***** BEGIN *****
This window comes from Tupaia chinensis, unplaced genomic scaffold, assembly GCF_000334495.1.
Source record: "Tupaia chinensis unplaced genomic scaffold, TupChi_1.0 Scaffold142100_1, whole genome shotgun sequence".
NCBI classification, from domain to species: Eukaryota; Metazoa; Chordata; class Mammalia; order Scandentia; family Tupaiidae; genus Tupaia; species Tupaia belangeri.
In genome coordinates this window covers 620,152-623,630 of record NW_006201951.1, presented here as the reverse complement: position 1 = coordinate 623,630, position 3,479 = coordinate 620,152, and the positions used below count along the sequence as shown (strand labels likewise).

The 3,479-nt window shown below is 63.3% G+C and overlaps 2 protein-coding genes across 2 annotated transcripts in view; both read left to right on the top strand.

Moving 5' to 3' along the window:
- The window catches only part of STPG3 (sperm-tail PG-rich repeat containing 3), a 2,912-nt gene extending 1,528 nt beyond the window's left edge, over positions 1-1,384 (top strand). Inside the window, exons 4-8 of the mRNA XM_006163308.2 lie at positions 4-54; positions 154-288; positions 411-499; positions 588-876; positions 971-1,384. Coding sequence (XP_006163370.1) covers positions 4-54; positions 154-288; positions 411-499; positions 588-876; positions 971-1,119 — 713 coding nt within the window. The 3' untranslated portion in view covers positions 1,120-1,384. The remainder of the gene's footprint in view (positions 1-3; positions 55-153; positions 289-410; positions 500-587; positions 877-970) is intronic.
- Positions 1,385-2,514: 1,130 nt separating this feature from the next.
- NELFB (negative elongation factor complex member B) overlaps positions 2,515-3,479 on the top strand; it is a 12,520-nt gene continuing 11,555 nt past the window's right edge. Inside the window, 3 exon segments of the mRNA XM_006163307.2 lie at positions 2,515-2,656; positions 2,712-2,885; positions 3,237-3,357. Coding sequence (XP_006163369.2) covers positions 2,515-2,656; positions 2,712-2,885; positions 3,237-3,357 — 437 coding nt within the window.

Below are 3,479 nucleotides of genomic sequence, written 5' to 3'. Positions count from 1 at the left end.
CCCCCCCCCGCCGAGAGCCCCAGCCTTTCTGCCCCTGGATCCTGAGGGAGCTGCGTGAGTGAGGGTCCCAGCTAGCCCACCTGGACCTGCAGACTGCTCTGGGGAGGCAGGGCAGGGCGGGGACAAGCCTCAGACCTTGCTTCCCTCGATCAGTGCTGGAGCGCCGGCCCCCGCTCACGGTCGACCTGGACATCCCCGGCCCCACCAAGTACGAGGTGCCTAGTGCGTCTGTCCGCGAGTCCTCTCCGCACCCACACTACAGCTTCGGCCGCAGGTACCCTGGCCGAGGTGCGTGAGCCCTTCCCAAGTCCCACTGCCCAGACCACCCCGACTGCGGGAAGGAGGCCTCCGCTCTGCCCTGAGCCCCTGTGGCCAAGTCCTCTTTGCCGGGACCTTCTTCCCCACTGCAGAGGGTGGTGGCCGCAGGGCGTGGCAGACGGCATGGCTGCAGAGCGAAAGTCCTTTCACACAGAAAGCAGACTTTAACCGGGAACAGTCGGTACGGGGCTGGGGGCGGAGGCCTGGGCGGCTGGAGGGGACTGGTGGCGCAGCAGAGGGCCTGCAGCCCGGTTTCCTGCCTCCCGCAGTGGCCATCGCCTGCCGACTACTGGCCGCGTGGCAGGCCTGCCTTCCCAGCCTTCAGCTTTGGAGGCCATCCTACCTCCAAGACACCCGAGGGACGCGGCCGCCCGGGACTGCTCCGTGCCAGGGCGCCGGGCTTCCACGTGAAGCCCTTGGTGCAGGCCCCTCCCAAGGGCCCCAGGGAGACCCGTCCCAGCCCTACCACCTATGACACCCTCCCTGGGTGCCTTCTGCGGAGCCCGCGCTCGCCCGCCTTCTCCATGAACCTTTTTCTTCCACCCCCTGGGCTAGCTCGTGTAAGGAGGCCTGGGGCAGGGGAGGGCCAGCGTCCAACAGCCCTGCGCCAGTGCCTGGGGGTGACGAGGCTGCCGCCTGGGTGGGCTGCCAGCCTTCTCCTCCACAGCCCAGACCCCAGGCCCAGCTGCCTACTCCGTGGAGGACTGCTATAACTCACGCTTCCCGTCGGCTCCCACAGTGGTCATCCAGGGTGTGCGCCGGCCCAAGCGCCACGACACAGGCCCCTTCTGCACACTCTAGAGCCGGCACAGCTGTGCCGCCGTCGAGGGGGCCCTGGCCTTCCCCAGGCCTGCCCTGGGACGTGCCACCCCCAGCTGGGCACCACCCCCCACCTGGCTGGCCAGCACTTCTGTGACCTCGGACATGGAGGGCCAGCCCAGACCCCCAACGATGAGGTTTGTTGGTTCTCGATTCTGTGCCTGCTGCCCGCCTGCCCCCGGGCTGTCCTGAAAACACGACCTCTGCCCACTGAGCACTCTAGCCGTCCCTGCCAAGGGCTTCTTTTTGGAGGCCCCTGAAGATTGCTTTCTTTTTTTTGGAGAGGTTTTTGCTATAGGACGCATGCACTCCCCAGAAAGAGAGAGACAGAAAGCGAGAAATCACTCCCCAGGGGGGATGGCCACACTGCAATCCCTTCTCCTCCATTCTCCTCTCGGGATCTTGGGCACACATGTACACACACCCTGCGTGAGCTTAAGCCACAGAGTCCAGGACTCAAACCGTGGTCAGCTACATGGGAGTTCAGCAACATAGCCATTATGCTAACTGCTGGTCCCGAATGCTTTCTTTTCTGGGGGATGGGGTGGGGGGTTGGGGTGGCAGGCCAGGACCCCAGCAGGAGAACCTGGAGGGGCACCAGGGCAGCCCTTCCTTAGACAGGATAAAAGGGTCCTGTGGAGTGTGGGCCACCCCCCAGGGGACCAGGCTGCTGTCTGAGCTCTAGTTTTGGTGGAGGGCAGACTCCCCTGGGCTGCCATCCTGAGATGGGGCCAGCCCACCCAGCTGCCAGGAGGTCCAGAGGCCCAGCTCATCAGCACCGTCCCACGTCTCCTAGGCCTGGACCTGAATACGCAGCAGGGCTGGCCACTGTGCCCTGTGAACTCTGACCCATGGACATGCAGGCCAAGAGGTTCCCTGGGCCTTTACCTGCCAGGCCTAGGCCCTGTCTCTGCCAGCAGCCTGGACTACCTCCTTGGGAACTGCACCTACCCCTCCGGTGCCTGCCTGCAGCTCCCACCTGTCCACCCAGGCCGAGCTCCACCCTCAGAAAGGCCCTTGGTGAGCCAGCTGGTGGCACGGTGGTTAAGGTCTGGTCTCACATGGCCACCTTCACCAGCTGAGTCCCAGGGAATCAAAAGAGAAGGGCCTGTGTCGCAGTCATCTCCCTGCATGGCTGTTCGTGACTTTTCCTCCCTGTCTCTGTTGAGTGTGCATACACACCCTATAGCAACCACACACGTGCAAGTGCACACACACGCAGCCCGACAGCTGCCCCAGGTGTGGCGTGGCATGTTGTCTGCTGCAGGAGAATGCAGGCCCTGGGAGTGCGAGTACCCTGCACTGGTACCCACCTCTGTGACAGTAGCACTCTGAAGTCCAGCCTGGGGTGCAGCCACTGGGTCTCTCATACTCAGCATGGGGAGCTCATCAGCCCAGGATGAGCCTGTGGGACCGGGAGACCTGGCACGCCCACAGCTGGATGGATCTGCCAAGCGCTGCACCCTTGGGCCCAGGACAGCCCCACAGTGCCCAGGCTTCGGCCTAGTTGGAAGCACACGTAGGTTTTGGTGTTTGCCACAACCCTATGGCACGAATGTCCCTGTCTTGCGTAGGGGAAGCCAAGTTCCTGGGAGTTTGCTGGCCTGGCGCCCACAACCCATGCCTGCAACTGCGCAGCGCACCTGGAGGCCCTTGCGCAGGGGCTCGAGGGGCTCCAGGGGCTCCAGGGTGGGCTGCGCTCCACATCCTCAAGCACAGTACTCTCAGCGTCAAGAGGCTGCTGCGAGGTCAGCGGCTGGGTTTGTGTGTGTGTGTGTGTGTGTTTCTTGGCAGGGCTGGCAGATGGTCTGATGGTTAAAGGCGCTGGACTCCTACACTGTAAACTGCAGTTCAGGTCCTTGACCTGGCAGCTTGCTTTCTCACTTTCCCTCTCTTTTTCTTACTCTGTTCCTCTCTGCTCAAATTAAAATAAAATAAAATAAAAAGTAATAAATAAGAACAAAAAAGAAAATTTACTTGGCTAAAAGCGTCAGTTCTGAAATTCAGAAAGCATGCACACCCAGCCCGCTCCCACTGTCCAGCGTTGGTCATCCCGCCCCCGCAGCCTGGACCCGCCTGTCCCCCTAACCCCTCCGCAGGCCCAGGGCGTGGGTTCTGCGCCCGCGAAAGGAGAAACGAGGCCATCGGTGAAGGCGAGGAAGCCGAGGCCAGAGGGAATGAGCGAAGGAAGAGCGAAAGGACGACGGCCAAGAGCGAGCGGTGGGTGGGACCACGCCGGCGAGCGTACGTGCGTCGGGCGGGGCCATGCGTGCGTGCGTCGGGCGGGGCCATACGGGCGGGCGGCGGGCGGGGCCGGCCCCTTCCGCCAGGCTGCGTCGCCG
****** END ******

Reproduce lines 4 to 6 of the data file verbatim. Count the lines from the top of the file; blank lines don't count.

In genome coordinates this window covers 620,152-623,630 of record NW_006201951.1, presented here as the reverse complement: position 1 = coordinate 623,630, position 3,479 = coordinate 620,152, and the positions used below count along the sequence as shown (strand labels likewise).

The 3,479-nt window shown below is 63.3% G+C and overlaps 2 protein-coding genes across 2 annotated transcripts in view; both read left to right on the top strand.

Moving 5' to 3' along the window: